Dogs can experience stress just as humans do. The big difference-maker is that your pup can’t put their stress into words. They can’t tell you they are experiencing it, and they can’t tell you why. 

As dog parents, it’s our job to get to know our individual dog’s signs and symptoms of stress. Once we can recognize the physical signs, we can start to piece together the causes and work with our dogs to both relieve their stress and desensitize them to the cause (to hopefully eliminate the stressor altogether). 

You love your dog, and you never want to witness them in any stress-related discomfort. Here are some physical signs that may indicate your dog is feeling stressed out: 

1) Whining or Barking

Whining and barking are the only outward vocalization signs our dogs can really give us. While these are not always indicative of feeling stressed out, they may provide some insight into what gets our dogs “worked up”, and we can start to figure out if that is coming from a place of stress, or something else.

2) Stiffness or “Freezing Up”

This can be a huge indicator of stress and is a sign that can often be missed by someone not well versed in recognizing dog body language signals. Take notice of things that make your dog seem stiff in posture, or freeze up in their facial expression. A good example of this would be a dog that is not comfortable with people in its face. They may freeze their body language in an attempt to handle that discomfort, but it’s important to note and prevent that discomfort from happening again.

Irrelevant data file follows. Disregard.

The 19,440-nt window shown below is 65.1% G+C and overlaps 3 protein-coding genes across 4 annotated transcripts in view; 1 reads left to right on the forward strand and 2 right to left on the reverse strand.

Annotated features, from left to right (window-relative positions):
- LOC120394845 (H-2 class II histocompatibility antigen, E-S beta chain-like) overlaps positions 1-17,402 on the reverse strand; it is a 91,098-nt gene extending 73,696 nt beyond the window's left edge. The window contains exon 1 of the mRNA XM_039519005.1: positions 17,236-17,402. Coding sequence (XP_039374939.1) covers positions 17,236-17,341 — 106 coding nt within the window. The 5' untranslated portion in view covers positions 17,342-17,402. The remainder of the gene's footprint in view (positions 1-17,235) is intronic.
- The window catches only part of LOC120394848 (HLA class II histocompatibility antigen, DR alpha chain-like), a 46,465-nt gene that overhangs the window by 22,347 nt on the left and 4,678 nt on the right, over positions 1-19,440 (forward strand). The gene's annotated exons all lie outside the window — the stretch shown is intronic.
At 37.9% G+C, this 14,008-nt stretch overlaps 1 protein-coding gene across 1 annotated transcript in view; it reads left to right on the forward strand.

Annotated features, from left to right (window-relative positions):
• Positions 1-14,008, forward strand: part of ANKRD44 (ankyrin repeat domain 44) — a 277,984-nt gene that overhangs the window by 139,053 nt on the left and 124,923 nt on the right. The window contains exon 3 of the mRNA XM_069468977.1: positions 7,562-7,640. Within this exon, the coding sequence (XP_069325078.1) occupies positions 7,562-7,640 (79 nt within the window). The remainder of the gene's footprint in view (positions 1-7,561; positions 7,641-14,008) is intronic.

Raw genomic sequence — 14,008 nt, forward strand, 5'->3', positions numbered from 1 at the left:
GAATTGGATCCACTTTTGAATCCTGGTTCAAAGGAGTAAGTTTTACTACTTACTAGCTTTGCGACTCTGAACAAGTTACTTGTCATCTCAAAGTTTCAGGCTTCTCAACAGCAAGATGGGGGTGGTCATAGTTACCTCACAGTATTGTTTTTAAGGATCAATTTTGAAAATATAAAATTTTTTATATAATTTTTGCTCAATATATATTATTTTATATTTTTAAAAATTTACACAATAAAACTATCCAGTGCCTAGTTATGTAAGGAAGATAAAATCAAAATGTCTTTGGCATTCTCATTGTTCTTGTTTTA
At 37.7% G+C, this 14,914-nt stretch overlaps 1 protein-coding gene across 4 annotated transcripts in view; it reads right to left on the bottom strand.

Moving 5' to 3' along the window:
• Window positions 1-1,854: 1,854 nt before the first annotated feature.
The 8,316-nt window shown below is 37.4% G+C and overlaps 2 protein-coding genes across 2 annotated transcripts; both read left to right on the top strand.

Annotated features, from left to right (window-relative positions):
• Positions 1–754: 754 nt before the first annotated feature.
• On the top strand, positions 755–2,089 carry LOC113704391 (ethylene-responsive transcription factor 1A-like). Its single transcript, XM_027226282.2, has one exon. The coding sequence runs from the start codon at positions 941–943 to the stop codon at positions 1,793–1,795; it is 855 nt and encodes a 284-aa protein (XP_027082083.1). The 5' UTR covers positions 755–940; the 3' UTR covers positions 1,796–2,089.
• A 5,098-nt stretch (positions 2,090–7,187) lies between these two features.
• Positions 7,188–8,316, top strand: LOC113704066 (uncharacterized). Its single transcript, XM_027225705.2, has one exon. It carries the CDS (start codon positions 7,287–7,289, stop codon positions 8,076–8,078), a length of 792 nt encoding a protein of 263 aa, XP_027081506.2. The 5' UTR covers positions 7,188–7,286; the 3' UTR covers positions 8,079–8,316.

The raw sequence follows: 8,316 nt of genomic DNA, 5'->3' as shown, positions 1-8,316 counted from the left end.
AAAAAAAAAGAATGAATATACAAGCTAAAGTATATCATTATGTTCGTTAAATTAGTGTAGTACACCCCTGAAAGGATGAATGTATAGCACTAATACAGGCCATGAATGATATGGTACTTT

3) Growling

This is a pretty clear sign that something is wrong! It is important to never ignore or punish a growl. While we hope our dogs never act beyond this, we need to recognize growls for that they are– a clear message that something is upsetting to your dog. When your dog growls, we need to evaluate its surroundings and determine what could be causing it. Is it something in their environment making them feel stressed? If you are unable to determine that, perhaps your dog is feeling some sort of internal stress. Could they be in pain? We should proceed with caution when a dog growls. You can contact a professional dog trainer to help you determine how to address this form of stress, or see your dog’s veterinarian to rule out any health issues that may be at play.

4) Unsettled Pacing

Have you ever been so nervous about something that you just can’t sit still? The same feeling can occur in our pets. For example, if your dog is afraid of thunderstorms, you may notice they pace the house during them. This is a definite sign of stress, so if you notice it, you can take proper steps to relieve your pet or help them through that period of unsettled nerves.

5) Other Body Language Signals

Every dog is different, just as every human handles stress differently. Being conscious of the “signs” our pet gives us is important. While you may not see all of the signs on any list, there are some you may pick up on within your own pet, including any unique body language signals. Your dog may get very “wide-eyed” with enlarged pupils, may lick their lips a lot, yawn often, deflect eye contact with you, raise the hair on their back, tuck their tail, put their ears down, crouch to the floor, or any other number of individualized signs.

A pet parent who is dedicated to recognizing the signs of stress in their dog has taken the first step toward relieving that stress or helping their dog to cope!